Moms deserve to find someone special and be cared for… but it’s tough to balance this against the responsibilities we have to our children. Are you ready to explain things if you get caught?
t The other night another single mother friend of mine and I were having a glass of wine. Both of our kids were with our exes and we needed to get out. We discussed many topics but as with most women who get together, the conversation turned to dating and sex. We both agreed that dating as a single mom is the hardest thing ever. Because we both have full custody of our kids, 85 percent of our time is with the kids. With meeting new people limited to the utterly dissatisfying and dishonest world of online dating, we know our chances are limited in finding a mate. However, my friend had met someone, and had been dating him for a while, but had not introduced them to her kids. She wanted to know my opinion on a matter regarding sex.
tShould single moms let their boyfriend sneak in at night?
t Honestly, my reaction was swift and stark.
t Absolutely not!
t No way, not in a million years, have you lost your mind?
t But as she defended her decision, she had let him sneak in a few times, I started to hear another side to the issue that I had not considered because I had not been presented with the dilemma.
t I am very anti-introduce-my-kids to anyone at all. I have been very honest about not wanting to marry again and I think that getting my kids deeply involved with someone who may not be around for life could be hard on them. But my friend wants a full-time relationship. She wants the love and affection of a man and, after they decide it is long-term, she will introduce him to her kids.
t In the meantime, she wants to see him more than every other weekend. He, apparently, wants the same. So after her kids, who are both under the age of 10, go to bed, she lets him in the house and they escape to her bedroom for television, talking and anything else two healthy, attractive adults want to do.
t I understood her point but I was also very hard and fast on mine. So what should be the answer? How do we make that decision? What if that decision is wrong?
t Despite her arguments, my stance stays the same. There are too many variables that can go wrong. Especially with young children. What if they wake up and come to your room? Even with a locked door, they will knock, maybe cry. Then you have to get up, quickly get out of your door without them seeing him and tend to them for however long it takes to get them back to bed.
t “While discretion is recommended, lying and sneaking are not. If you think extramarital sex is okay, when questions arise you should be able to explain to your children (in an age-appropriate manner) why and under what conditions. If you can’t, then don’t do it. Behave as you want your kids to when they reach early adulthood.” JoAnn Magdoff, psychotherapist, New York City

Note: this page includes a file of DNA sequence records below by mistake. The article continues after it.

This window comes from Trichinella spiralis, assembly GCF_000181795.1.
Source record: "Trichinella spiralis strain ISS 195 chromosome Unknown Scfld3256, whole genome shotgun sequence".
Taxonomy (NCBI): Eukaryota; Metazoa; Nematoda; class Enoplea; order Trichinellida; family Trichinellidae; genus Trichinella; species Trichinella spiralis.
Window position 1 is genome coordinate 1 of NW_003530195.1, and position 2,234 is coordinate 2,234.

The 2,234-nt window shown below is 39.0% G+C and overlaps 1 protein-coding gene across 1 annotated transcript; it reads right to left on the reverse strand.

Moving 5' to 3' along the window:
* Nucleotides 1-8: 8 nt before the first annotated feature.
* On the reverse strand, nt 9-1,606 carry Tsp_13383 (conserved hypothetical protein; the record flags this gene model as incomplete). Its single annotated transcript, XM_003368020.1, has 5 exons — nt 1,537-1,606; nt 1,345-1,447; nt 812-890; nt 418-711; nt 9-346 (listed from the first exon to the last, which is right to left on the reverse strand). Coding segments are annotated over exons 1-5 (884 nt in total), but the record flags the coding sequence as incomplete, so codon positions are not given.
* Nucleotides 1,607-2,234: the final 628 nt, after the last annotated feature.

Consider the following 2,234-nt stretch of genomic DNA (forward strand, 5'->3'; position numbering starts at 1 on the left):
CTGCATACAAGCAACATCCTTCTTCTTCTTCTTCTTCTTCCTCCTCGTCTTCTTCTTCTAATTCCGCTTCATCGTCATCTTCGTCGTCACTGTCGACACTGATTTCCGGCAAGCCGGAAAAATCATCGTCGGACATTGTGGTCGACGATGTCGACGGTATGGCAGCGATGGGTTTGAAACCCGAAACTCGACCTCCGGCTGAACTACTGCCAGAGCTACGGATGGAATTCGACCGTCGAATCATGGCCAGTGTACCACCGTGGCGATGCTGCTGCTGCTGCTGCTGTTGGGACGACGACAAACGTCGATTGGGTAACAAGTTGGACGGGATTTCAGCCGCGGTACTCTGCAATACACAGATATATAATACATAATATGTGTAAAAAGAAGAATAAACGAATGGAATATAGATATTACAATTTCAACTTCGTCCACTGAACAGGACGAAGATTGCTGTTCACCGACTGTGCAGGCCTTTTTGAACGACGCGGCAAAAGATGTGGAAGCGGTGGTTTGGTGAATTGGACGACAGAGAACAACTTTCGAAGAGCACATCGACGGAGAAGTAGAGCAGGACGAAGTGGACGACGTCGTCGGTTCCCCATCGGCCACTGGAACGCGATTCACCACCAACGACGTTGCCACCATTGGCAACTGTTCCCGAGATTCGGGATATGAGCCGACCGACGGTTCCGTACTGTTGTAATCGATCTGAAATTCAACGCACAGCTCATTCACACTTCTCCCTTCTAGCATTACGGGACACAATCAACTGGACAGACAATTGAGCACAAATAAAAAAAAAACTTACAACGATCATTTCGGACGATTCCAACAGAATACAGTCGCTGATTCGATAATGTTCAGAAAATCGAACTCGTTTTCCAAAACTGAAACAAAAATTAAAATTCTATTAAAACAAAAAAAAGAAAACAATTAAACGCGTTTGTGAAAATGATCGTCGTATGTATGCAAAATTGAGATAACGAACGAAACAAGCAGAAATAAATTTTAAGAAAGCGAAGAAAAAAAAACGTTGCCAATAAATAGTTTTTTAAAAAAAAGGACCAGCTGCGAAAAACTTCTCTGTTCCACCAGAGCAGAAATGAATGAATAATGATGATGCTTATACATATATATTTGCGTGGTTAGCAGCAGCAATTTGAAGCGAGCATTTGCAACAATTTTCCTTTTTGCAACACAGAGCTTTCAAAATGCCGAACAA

t I, personally, am so not ready to explain sex to my kids. Especially sex outside of marriage and especially not in the middle of the night while a stranger to them struggles to get dressed and out of the house without causing more issues.
t Even if I were to meet a man and fall madly in love, I still would not sneak him in at night. As a single parent, my time with them is for them. If something happens, I am the only one who can take care of them. Having the stress of “being caught” with someone in the home is very unappealing to me.
t My friend’s argument is also valid and from a completely different place than mine is. She has young kids as well but feels that she is a better mother now that she has someone who pays attention to her and makes her feel like a cared-for woman.
t “Magdoff warns against using your kids as an excuse to avoid intimacy, putting them between you and your social life. In other words, sometimes the weekend away is more important than the basketball game.” JoAnn Magdoff, psychotherapist, New York City
t She thinks that even if her kids get up in the middle of the night and come knock on her door, that she can handle the situation without exposing them to a conversation she is not ready to have. And, she pointed out, if she does have to sit her kids down and explain the situation, she is at least being honest and teaching them that mommy has a life too and it may include another person she cares for.
t She feels alive again, she says. Just having the attention and the care of a man she is attracted to makes her happier during the day and gives her something to look forward to the few times he has come over late at night. She feels like she does not have to put her life on hold just because she has the kids for long stretches at a time.
t I don’t know if she convinced me to change my mind at all but she certainly gave me something to think about.
t The bottom line is that every mom has to make her own decisions about her personal life, how it relates to her children and the people she allows to be in it. Balancing is the hardest thing as single parents. The responsibilities can be overwhelming. It makes sense that we would want another person in our lives to care for us. But we have to be ready to explain things to our kids if something goes wrong. Because they are the ones we are responsible for.